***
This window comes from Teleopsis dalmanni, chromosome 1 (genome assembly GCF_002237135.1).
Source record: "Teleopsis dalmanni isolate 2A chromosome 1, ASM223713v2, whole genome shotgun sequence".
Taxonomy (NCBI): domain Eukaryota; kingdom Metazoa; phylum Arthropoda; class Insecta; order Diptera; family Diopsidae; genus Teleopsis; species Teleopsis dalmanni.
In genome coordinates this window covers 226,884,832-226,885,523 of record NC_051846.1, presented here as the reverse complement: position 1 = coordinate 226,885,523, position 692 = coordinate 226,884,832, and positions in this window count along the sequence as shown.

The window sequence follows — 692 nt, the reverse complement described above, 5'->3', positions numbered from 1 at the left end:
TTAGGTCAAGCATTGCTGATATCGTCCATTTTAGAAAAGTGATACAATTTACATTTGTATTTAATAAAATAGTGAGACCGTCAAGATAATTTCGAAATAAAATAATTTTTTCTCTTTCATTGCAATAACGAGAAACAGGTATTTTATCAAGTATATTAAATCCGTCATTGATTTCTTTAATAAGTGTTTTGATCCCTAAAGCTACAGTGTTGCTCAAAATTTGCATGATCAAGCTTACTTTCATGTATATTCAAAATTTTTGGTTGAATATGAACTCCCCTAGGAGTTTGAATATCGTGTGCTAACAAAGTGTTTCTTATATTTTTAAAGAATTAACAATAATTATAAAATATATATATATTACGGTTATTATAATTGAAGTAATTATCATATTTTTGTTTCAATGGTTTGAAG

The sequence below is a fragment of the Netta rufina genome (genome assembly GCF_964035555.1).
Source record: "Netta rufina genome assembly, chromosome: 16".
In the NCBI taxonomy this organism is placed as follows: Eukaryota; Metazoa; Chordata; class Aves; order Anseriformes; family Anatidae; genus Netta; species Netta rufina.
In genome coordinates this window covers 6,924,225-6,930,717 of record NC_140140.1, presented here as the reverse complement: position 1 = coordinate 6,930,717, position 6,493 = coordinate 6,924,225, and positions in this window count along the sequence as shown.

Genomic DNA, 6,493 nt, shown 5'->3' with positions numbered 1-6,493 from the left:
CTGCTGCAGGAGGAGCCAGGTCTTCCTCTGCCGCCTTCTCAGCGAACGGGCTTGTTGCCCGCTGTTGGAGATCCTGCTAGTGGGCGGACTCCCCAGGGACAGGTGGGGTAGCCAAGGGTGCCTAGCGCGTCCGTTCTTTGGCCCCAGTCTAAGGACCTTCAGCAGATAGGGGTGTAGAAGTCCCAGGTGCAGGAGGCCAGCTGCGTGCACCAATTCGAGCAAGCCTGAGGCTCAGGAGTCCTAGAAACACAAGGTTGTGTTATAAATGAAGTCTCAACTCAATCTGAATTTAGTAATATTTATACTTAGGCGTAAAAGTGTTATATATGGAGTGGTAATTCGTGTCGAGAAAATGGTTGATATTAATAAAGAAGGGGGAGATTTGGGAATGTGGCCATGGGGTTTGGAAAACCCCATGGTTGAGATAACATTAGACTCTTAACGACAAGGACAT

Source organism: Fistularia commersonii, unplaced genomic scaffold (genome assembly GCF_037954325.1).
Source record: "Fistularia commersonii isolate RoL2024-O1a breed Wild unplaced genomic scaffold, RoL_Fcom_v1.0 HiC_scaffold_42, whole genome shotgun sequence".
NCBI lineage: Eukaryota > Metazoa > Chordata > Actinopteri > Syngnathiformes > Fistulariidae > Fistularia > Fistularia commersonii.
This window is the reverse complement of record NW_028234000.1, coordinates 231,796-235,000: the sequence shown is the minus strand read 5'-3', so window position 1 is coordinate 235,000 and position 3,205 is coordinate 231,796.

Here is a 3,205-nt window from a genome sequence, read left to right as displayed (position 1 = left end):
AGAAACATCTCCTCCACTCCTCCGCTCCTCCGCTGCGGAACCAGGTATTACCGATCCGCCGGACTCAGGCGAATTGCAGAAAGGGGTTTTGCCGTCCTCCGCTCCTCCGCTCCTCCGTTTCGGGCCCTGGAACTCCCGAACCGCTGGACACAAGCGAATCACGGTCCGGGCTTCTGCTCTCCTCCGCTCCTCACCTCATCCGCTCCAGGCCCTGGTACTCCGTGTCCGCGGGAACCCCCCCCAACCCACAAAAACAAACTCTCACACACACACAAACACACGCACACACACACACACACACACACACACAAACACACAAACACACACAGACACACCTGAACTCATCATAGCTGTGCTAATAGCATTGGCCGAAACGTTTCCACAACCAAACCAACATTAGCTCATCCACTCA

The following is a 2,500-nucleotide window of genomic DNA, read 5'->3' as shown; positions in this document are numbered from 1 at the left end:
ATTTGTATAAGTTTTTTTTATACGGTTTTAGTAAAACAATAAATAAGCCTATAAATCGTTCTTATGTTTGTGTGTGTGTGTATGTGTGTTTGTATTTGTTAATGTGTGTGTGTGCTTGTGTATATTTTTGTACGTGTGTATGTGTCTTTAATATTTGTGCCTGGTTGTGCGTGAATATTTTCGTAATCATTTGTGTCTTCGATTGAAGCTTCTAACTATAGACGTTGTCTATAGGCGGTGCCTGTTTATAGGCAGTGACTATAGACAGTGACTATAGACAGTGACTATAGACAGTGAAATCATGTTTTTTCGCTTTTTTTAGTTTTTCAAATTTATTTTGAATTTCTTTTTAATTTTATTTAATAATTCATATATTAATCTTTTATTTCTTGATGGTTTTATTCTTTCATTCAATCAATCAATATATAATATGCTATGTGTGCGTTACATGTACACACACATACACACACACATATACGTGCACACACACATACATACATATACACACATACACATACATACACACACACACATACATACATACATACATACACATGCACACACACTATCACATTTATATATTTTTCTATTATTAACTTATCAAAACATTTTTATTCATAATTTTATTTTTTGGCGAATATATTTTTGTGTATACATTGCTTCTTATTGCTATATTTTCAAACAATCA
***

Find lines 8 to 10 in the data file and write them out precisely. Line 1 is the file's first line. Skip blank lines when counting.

Source record: "Netta rufina genome assembly, chromosome: 16".
In the NCBI taxonomy this organism is placed as follows: Eukaryota; Metazoa; Chordata; class Aves; order Anseriformes; family Anatidae; genus Netta; species Netta rufina.
In genome coordinates this window covers 6,924,225-6,930,717 of record NC_140140.1, presented here as the reverse complement: position 1 = coordinate 6,930,717, position 6,493 = coordinate 6,924,225, and positions in this window count along the sequence as shown.